Iraq’s Difficulties in Development:
Whereas the failures of Iraqi governments in establishing and developing a modern government are primarily related to the political structure formed by the Coalition Provisional Authority, led by the US convoy to Iraq, some analysts point to other causes, such as the country’s ruling political leadership’s indifference (3) to those critical conditions, while others point to the role of long-term internal conflicts (within and between Shia, Sunny, and Kurdish parties) and the later war against ISIS, but some of the analysts blame the ruling system established after 2003. The administration, which has not only failed to restore sovereignty, but has also been involved in widespread corruption at the highest levels of government, costing the country more than $150 billion in oil revenues since 2003.
While Iraq’s oil production capacity is more than 4.6 million barrels per day, with more than 130 trillion cubic feet of natural gas reserves, the state’s electricity production is only 34,000 megawatts per hour, which is still significantly lower than the peak demand amount of 40,000 MWh in 2022, and the state is still noticeably dependent on importing electricity and fuel for power generation from neighboring countries, particularly Iran, but Iraq is still the second largest flaring country after Russia, with more than 17,500 bcm in 2021, according to a world bank report, which is about double the state import of natural gas and could be enough to produce more than 9,000 MWh of electricity.
Because of the state’s weak energy security, governments have been forced to increase annual purchases of electricity imports from neighbors Iran, Kuwait, and Saudi Arabia, as well as negotiate the import of more fuels, such as LNG, natural gas, and diesel, which could make the country more reliant on its neighbors in terms of energy security.
Iraq’s Role in Global Energy Security and New Government’s Efforts:
But, despite Iraq’s failure in internal energy security, the country could have an important role in global energy security, not only because of its large oil production but also because of its geopolitical advantages. Despite some analysis pointing to Iraq’s geological position as the main reason for hosting regional and global actors’ confrontation in Iraq, the state could have a great role in the future of world energy supply, critically after the Russian-Ukrainian war era. The EU members’ critical need to diversify their energy sources and replace some parts of Russian natural gas with new sources, while Iraq’s neighboring Turkey as a potential hub of EU energy supply, provides an opportunity for the state to play a more effective role in the future of EU energy security.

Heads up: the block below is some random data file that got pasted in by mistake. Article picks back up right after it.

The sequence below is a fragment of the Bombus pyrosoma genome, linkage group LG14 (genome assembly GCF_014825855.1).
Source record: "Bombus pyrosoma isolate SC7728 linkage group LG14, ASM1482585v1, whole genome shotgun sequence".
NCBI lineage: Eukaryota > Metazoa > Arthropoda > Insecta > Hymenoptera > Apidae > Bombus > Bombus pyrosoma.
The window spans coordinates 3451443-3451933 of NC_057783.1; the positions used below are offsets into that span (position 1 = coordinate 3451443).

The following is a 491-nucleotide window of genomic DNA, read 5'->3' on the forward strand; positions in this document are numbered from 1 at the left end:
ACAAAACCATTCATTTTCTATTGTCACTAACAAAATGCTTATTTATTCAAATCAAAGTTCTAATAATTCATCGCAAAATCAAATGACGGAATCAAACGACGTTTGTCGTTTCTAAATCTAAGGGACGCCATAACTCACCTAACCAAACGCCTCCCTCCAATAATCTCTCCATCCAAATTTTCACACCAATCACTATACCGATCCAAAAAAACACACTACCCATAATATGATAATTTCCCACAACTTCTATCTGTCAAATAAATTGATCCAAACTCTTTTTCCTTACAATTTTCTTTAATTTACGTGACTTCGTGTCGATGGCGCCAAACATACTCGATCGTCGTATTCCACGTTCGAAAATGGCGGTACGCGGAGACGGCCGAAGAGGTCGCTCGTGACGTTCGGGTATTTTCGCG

Prime Minister Al-Soudani’s plan to develop the state’s natural gas fields began with kicking off production in the mega field of Akkas, which has around 5.6 trillion cubic feet of reserves, as well as several contracts signed recently to develop other states’ fields and raise the power generation capacities. For improving the state’s electrical production and distribution network, the Iraqi government inked a contract with Siemens Energy to increase the state’s power generation by 11,000 MWh, which was followed by a five-year contract between the Iraqi ministry of electricity and USA G.E. Company to maintain the power plants it installed, increase their capacity, and install new plants in the future. In the next steps, the Iraqi government could negotiate with Qatar to fund and move forward Iraq’s mega contract with Total Energy to develop the state’s energy infrastructure. Soon, the Al Soudani could lead a contract with Crescent Petroleum to develop three oil and gas fields in Dilaa and Basra, which could be enough to supply power stations nearby in future years, while the Crescent company is a main shareholder in Pearl Petroleum, which is operating in the Kurdistan Region’s Khormor gas field. If Al-Soudany could successfully execute those contracts, he could significantly change the state’s energy security condition and enable Iraq to enjoy its geopolitical opportunities. In another part of Iraq, the semi-autonomous The Kurdistan Regional Government (KRG) is following its ambitious plan to export natural gas to Europe through Turkey from the Khormor gas field, which has been operated by the Pearl Petroleum consortium, including the UAE’s Dana Gas and Crescent Petroleum. The plan has faced internal and regional challenges and has been attacked at least five times in the last year by Iraqi militias.